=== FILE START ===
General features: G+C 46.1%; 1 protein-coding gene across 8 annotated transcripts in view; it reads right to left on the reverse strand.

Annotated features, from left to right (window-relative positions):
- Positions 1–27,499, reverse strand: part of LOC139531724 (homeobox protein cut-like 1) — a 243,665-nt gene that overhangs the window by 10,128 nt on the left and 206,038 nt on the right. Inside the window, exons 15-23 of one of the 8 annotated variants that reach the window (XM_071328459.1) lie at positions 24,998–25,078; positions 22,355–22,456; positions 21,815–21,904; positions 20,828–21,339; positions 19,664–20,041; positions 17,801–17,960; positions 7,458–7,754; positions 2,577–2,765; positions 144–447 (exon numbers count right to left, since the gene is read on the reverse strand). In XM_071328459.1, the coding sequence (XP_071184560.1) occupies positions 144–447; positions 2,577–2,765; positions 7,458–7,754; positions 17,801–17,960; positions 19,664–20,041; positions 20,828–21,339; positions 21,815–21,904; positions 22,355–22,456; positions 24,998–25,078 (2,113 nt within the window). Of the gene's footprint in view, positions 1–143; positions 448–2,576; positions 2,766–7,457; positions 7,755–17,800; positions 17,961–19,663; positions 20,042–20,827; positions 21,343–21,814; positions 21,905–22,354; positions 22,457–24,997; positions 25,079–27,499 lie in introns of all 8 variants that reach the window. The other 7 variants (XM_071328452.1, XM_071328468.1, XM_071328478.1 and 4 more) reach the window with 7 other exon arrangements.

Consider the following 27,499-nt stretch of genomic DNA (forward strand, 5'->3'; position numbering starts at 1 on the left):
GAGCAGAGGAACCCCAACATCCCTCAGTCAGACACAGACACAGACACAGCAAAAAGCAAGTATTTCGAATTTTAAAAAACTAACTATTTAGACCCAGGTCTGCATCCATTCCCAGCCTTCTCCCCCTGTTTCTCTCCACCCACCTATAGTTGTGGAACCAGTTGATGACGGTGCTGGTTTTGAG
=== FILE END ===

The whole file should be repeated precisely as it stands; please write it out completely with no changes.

General features: G+C 46.1%; 1 protein-coding gene across 8 annotated transcripts in view; it reads right to left on the reverse strand.

Annotated features, from left to right (window-relative positions):
- Positions 1–27,499, reverse strand: part of LOC139531724 (homeobox protein cut-like 1) — a 243,665-nt gene that overhangs the window by 10,128 nt on the left and 206,038 nt on the right. Inside the window, exons 15-23 of one of the 8 annotated variants that reach the window (XM_071328459.1) lie at positions 24,998–25,078; positions 22,355–22,456; positions 21,815–21,904; positions 20,828–21,339; positions 19,664–20,041; positions 17,801–17,960; positions 7,458–7,754; positions 2,577–2,765; positions 144–447 (exon numbers count right to left, since the gene is read on the reverse strand). In XM_071328459.1, the coding sequence (XP_071184560.1) occupies positions 144–447; positions 2,577–2,765; positions 7,458–7,754; positions 17,801–17,960; positions 19,664–20,041; positions 20,828–21,339; positions 21,815–21,904; positions 22,355–22,456; positions 24,998–25,078 (2,113 nt within the window). Of the gene's footprint in view, positions 1–143; positions 448–2,576; positions 2,766–7,457; positions 7,755–17,800; positions 17,961–19,663; positions 20,042–20,827; positions 21,343–21,814; positions 21,905–22,354; positions 22,457–24,997; positions 25,079–27,499 lie in introns of all 8 variants that reach the window. The other 7 variants (XM_071328452.1, XM_071328468.1, XM_071328478.1 and 4 more) reach the window with 7 other exon arrangements.

Consider the following 27,499-nt stretch of genomic DNA (forward strand, 5'->3'; position numbering starts at 1 on the left):
GAGCAGAGGAACCCCAACATCCCTCAGTCAGACACAGACACAGACACAGCAAAAAGCAAGTATTTCGAATTTTAAAAAACTAACTATTTAGACCCAGGTCTGCATCCATTCCCAGCCTTCTCCCCCTGTTTCTCTCCACCCACCTATAGTTGTGGAACCAGTTGATGACGGTGCTGGTTTTGAG